qsub reads in bash commands (be it from a keyboard or file) and will create a job from those commands. SGE will run this command and write its outputs to our home directory, instead of our current working directory (we will fix this in the next example).

[user@hnode sge]$ ls
### Nothing in this directory?!
[user@hnode sge]$ ls ~            # the '~' is your home directory
[user@hnode sge]$ cat ~/STDIN.o1159
hello world
[user@hnode sge]$

Key:ls - list files in a directory; cat - list contents of a file

We can see that SGE did run the job that we told it to run, simple as it may be. It even collected the output generated to STDOUT into a file which is labeled STDIN.o1159. The name of the output file takes its main section from the source of your input. So, if your input file is a script file, the output will use the file name of that script. In this case, we issued the commands to STDIN, so the job itself was named STDIN. At the end we see o1159. The "o" is for output, as in STDOUT, and there is another file which ends in e1159, the "e" being for STDERR (error). The number 1159 is the unique Job ID (JID) that SGE assigned to this job, so the next job run should be 1160.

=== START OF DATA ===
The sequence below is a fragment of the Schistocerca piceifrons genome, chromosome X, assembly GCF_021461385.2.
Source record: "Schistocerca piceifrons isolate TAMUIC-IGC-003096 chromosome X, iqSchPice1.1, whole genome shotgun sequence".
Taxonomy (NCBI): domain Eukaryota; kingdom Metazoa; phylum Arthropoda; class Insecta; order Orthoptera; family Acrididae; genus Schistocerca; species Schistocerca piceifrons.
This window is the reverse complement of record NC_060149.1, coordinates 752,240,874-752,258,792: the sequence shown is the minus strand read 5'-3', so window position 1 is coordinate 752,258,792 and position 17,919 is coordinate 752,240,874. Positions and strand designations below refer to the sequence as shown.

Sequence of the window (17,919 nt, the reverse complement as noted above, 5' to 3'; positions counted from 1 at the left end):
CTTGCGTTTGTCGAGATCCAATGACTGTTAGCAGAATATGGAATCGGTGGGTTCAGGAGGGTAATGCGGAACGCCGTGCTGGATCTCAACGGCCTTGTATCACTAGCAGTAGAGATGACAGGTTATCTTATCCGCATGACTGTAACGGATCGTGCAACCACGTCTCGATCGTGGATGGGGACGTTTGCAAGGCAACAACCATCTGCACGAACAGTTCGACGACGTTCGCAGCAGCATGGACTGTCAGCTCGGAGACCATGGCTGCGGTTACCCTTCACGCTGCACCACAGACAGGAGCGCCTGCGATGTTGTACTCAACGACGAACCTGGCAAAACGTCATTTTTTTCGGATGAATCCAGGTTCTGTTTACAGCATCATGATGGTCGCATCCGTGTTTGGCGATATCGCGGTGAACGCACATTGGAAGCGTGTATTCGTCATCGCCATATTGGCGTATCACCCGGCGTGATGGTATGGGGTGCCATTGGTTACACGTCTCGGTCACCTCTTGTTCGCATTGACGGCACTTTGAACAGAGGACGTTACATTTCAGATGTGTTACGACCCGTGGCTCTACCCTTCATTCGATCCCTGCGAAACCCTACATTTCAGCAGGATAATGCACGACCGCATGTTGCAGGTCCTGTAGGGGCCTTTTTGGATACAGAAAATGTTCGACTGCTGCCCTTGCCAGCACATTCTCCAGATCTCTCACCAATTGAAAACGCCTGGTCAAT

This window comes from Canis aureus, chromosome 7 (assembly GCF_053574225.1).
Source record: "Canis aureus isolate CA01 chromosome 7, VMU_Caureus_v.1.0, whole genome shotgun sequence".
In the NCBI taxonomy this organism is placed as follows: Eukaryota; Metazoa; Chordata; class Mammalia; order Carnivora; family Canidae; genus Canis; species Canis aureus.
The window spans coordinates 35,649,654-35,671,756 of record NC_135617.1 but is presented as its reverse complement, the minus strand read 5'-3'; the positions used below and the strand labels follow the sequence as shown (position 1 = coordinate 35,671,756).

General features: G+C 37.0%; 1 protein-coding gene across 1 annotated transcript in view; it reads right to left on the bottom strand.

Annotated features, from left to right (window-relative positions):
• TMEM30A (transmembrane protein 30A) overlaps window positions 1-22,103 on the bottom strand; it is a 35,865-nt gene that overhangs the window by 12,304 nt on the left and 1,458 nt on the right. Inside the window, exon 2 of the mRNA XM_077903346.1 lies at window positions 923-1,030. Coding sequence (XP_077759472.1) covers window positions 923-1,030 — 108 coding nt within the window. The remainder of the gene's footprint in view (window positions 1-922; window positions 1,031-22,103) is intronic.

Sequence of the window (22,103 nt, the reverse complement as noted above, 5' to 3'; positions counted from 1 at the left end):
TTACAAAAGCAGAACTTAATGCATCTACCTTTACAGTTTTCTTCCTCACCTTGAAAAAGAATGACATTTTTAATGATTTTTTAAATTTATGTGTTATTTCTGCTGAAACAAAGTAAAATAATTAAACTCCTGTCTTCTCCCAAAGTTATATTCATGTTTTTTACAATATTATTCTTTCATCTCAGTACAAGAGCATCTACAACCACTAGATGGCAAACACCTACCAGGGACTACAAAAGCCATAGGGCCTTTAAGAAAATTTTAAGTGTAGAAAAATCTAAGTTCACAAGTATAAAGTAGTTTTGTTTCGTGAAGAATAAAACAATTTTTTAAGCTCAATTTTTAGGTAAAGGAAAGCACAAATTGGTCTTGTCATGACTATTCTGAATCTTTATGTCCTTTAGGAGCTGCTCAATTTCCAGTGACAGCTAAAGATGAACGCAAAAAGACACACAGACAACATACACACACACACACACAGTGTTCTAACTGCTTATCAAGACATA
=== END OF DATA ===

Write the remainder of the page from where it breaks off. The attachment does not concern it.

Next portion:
Now what about that file placement? SGE will run jobs in your home directory unless you explicitly issue it the -cwd flag (an add-on to the main command). Then it will use the CWD (Current Working Directory) of the shell (user interface) when the qsub command is called. Let’s try that again, this time with the -cwd flag.

[user@hnode sge]$ qsub –cwd
echo hello world again
Your job 1160 ("STDIN") has been submitted
[user@hnode sge]$ ls
STDIN.e1160 STDIN.o1160
[user@hnode sge]$ cat STDIN.o1160
hello world again
[user@hnode sge]$


Much better, we got our file output to the current working directory.

Note, SGE is setup to run at intervals, so it can take as long as 15 seconds for a job in the queue to begin.

Scripting Jobs

Now we want to create a job file that we can submit. We do this by creating a simple bash script. A bash script is a plain text file with commands in it which are executed when the script is used on the Grid. The only difference between an SGE script and a regular bash script is that you can put SGE commands in the comments. Bash will ignore them, because they are comments, but SGE will still parse them to get information about how to run the job.

Let's remove the files we aren't using:

[user@hnode sge]$ ls
STDIN.e1160 STDIN.o1160
[user@hnode sge]$ rm STDIN.*